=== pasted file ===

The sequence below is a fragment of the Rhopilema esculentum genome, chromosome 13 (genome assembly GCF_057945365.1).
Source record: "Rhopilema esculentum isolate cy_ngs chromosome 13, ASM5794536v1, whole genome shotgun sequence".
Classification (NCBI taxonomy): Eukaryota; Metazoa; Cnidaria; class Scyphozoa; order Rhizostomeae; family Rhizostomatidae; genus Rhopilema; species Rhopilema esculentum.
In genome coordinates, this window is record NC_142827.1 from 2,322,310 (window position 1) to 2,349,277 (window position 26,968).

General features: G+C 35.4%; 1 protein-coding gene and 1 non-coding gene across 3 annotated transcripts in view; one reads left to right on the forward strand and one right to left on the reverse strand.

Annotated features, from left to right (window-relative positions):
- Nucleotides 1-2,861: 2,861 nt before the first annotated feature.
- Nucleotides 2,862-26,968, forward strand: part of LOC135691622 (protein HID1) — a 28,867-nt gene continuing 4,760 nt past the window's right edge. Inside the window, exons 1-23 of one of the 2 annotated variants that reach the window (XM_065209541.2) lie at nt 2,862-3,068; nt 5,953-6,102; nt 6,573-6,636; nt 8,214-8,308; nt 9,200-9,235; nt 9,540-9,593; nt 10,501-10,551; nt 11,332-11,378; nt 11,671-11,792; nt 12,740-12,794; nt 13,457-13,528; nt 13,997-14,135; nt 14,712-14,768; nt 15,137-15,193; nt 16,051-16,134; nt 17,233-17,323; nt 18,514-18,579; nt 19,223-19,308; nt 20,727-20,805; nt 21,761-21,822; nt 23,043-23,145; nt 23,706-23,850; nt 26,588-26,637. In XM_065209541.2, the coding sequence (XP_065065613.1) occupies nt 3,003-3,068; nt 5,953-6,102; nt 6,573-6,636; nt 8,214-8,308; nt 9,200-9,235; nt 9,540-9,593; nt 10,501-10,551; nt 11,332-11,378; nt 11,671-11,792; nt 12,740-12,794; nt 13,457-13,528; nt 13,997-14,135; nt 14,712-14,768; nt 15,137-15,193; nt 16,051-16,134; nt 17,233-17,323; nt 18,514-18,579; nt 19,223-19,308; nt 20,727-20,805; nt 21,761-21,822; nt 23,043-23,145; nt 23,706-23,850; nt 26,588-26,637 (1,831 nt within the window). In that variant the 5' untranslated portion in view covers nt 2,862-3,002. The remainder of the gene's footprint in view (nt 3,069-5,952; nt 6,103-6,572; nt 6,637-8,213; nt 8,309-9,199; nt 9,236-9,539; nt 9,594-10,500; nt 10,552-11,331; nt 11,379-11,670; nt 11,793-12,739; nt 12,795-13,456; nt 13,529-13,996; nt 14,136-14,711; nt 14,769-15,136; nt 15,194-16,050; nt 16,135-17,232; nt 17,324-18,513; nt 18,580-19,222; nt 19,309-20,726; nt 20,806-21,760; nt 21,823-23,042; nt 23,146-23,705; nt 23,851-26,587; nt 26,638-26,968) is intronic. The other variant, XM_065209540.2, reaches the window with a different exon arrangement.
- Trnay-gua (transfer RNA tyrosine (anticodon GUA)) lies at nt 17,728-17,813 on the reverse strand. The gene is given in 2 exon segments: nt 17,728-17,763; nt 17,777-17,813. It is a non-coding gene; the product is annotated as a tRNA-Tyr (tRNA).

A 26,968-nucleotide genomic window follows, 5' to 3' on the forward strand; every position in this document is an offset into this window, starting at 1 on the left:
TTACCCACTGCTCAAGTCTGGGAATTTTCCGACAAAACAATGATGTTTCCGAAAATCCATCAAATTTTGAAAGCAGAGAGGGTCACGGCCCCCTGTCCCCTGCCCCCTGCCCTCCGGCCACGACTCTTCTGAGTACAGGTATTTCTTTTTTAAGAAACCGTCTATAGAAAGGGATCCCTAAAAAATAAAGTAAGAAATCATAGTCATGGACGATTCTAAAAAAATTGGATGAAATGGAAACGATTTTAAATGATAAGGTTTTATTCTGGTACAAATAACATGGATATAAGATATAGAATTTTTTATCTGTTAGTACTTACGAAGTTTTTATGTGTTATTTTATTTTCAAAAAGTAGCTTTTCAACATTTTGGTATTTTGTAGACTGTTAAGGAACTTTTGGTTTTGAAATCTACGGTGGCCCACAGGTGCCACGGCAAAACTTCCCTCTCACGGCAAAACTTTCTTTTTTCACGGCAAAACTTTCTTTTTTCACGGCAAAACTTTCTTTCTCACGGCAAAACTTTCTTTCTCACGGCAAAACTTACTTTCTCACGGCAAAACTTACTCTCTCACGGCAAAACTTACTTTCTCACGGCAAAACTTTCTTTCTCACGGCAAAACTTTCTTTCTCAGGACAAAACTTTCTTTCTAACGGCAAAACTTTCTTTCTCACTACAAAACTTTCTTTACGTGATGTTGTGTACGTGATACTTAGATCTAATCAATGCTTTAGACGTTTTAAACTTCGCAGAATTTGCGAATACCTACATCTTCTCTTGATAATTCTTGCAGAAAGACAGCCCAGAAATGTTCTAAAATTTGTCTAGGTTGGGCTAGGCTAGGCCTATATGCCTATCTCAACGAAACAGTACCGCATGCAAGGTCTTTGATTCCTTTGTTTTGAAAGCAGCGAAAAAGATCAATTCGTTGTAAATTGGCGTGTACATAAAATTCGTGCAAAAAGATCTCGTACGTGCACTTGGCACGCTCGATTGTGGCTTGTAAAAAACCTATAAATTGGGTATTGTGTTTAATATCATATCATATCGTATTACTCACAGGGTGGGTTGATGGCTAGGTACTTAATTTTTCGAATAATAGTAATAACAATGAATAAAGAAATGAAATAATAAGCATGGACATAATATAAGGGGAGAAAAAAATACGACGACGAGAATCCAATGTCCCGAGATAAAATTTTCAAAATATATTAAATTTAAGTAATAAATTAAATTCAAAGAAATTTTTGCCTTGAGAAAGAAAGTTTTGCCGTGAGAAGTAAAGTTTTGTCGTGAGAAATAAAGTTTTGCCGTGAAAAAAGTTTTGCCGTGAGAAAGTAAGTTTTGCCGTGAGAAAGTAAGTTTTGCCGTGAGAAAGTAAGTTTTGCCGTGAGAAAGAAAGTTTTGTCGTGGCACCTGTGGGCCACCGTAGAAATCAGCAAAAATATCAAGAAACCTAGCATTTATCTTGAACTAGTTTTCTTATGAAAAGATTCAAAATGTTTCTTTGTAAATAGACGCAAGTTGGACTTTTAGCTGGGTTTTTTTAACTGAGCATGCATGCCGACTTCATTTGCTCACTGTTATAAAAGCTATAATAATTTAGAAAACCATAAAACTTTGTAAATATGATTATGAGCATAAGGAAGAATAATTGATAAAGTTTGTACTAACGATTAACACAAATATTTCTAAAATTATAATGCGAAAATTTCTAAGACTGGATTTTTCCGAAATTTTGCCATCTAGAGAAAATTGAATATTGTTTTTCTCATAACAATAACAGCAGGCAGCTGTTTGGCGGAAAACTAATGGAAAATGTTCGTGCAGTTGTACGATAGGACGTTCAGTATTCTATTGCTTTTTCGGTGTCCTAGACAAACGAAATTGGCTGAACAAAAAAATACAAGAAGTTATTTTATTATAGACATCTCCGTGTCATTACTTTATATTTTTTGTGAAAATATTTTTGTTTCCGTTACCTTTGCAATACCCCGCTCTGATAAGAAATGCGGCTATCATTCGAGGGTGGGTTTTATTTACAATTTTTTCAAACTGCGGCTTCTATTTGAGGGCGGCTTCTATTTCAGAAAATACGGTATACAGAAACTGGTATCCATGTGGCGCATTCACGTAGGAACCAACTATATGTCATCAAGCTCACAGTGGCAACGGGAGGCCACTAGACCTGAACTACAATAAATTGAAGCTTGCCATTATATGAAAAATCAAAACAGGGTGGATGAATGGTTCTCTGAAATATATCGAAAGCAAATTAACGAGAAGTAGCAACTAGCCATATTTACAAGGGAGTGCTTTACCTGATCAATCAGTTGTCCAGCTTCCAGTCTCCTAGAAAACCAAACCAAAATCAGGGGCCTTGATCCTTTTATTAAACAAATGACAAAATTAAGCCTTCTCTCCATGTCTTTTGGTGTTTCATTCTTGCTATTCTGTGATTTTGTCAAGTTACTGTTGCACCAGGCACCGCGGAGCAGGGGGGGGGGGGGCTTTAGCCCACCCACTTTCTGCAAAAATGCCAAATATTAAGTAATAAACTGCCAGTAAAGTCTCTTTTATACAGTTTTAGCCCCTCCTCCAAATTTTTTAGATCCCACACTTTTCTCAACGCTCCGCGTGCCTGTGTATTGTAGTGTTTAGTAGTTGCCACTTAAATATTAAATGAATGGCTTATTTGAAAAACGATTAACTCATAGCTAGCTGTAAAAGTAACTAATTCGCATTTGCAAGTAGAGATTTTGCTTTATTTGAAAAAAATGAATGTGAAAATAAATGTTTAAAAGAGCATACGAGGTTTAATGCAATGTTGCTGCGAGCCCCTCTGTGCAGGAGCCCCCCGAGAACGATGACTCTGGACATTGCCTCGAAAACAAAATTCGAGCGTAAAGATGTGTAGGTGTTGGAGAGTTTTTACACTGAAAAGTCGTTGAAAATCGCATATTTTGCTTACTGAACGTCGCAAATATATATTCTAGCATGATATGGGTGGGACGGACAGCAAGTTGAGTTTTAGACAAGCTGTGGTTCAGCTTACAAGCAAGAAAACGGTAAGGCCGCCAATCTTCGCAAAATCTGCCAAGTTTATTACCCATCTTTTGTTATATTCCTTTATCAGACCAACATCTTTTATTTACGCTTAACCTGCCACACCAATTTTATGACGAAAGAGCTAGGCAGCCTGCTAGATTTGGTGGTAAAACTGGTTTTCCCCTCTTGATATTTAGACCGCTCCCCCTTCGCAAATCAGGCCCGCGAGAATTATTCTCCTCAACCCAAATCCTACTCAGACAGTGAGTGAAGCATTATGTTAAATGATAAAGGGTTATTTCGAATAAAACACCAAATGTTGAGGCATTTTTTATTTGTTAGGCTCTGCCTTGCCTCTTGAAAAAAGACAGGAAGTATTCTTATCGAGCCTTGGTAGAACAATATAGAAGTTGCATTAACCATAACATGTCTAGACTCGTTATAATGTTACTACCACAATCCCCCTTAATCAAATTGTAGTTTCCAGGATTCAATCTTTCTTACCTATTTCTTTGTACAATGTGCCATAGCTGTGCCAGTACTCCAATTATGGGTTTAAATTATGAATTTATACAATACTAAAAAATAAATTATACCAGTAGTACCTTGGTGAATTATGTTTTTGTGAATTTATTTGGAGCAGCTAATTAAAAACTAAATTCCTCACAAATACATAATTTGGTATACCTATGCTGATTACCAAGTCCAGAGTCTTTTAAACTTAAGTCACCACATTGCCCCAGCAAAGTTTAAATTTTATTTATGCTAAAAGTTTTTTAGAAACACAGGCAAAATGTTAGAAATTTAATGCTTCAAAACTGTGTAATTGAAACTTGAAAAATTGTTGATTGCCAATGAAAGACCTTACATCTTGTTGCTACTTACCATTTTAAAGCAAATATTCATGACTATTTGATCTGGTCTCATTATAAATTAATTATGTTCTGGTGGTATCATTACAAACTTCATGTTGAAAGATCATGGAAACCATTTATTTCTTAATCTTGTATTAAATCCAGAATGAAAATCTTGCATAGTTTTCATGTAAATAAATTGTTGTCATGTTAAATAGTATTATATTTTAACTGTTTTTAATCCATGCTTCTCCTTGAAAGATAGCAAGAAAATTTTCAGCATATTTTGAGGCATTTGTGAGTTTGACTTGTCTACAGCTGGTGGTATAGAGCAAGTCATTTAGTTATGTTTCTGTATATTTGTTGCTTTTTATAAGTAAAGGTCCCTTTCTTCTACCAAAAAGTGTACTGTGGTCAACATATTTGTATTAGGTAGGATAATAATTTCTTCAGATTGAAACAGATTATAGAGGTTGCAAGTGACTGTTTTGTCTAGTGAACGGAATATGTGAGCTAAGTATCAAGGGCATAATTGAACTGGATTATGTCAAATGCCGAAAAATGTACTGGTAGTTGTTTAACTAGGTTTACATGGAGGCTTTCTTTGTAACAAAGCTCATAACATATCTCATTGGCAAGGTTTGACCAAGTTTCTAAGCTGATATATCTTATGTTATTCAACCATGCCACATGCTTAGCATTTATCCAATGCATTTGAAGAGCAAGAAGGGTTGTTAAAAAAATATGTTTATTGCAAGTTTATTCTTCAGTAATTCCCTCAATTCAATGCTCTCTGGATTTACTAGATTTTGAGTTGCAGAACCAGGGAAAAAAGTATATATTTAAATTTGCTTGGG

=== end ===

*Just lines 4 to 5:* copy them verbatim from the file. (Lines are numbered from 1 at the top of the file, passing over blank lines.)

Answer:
In genome coordinates, this window is record NC_142827.1 from 2,322,310 (window position 1) to 2,349,277 (window position 26,968).

General features: G+C 35.4%; 1 protein-coding gene and 1 non-coding gene across 3 annotated transcripts in view; one reads left to right on the forward strand and one right to left on the reverse strand.